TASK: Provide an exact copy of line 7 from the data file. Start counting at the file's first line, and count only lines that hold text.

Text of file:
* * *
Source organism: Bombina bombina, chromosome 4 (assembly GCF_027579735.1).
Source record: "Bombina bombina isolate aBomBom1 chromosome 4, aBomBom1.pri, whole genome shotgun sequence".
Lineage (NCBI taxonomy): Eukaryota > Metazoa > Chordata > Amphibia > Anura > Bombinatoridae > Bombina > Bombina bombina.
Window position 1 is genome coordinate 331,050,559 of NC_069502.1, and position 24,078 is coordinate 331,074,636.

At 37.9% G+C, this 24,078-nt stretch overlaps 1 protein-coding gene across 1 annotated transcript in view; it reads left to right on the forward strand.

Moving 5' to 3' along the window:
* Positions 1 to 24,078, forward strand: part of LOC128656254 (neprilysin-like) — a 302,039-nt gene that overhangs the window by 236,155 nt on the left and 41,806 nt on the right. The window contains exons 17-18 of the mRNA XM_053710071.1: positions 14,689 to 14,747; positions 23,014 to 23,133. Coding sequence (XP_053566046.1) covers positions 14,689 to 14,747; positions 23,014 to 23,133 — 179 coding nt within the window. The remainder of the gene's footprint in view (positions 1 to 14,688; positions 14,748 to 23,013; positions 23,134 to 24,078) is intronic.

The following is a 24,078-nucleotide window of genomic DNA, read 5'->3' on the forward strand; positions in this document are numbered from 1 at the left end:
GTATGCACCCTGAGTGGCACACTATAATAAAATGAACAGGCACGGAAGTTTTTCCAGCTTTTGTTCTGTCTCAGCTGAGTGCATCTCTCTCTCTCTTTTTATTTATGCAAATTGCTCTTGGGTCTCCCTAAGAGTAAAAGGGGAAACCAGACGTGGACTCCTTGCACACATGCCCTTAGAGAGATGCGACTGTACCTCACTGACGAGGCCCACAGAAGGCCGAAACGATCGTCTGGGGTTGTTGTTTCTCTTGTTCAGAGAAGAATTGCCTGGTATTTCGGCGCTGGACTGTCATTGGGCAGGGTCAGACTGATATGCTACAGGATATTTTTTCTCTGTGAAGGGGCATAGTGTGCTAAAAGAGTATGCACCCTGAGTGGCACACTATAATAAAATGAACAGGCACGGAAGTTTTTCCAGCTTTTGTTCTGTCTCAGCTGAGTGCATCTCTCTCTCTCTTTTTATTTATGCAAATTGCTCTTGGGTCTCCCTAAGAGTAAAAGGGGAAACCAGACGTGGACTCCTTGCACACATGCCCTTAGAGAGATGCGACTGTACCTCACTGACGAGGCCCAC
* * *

* Positions 1 to 24,078, forward strand: part of LOC128656254 (neprilysin-like) — a 302,039-nt gene that overhangs the window by 236,155 nt on the left and 41,806 nt on the right. The window contains exons 17-18 of the mRNA XM_053710071.1: positions 14,689 to 14,747; positions 23,014 to 23,133. Coding sequence (XP_053566046.1) covers positions 14,689 to 14,747; positions 23,014 to 23,133 — 179 coding nt within the window. The remainder of the gene's footprint in view (positions 1 to 14,688; positions 14,748 to 23,013; positions 23,134 to 24,078) is intronic.